Impacts of sea level rise in urban areas in Africa: the case of Lagos

Repeatedly facing grave disasters © Heinrich-Boll-Stiftung CC BY-SA 2.0


With a total population of around 10 million inhabitants, Lagos has very inadequate provision for basic infrastructure to cope with flooding. ‘Normal’ rainfall brings flooding to many areas of the city, largely as a result of the inadequate provision of sewers, drains and wastewater management. Any increase in the intensity of storms and storm surges is likely to increase such problems; much of the land in and around Lagos is less than 2 metres above sea level. In many areas, roads have been built without complementary gutters for rainwater. Where a drainage system exists, it is often not properly constructed and maintained.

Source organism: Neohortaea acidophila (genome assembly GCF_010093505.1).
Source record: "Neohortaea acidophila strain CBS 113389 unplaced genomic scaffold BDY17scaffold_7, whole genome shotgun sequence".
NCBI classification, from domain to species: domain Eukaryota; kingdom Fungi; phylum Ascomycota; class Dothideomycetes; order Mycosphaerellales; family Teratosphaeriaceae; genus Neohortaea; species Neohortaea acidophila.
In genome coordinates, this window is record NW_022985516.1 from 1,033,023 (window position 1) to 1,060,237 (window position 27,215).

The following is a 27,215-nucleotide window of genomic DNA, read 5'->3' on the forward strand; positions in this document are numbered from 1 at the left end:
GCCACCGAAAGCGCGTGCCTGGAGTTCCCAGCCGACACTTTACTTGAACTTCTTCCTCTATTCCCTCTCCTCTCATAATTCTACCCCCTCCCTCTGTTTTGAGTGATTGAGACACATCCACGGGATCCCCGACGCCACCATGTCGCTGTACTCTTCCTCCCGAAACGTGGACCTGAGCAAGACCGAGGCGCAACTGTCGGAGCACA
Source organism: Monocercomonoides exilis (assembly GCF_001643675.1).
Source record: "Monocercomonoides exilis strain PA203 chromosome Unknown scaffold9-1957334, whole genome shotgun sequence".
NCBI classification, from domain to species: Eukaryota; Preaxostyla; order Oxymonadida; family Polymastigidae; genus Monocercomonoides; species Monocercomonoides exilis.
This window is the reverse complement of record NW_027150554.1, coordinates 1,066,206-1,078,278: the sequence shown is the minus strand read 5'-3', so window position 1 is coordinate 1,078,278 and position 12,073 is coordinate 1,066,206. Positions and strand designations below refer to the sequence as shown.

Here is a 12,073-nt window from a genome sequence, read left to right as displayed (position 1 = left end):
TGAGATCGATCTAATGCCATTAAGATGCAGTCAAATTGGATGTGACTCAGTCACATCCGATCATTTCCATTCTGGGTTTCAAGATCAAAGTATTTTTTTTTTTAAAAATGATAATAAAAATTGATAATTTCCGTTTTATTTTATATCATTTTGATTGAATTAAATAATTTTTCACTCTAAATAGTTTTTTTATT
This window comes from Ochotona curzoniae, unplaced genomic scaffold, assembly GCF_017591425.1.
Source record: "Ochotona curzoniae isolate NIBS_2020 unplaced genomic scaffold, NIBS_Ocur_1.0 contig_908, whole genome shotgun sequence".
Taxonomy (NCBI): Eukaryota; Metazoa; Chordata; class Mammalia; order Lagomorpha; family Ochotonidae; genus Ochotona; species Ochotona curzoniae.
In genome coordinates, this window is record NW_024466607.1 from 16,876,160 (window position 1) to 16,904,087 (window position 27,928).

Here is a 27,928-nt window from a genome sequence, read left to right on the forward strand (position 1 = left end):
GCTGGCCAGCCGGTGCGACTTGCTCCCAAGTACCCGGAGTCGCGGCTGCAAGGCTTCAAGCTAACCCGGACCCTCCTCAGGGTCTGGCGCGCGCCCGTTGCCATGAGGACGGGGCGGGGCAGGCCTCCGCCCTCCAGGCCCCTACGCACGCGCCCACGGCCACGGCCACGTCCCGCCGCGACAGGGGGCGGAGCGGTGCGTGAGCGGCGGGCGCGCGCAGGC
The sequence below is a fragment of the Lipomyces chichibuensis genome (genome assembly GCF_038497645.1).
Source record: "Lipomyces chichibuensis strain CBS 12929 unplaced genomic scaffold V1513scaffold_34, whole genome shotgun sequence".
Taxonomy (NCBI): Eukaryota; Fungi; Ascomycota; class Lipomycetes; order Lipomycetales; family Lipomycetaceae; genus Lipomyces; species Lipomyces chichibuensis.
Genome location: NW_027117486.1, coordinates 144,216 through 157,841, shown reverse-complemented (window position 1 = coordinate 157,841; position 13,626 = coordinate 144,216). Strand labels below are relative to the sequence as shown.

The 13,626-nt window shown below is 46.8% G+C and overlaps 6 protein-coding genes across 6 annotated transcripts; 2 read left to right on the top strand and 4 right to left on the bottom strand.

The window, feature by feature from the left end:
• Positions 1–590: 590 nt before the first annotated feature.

The lack of solid waste collection compounds the problem as waste blocks gutters and drains. In addition, many buildings have been erected in ways that block storm-water routes. Little attention is given to clearing the drains in advance of periods of the year when rain is expected. Many low-income settlements are built in areas at high risk of flooding (many on stilts), largely because safer sites are too expensive. Further increases in sea level rise from climate change is likely to only exacerbate the magnitude and frequency of this problem.

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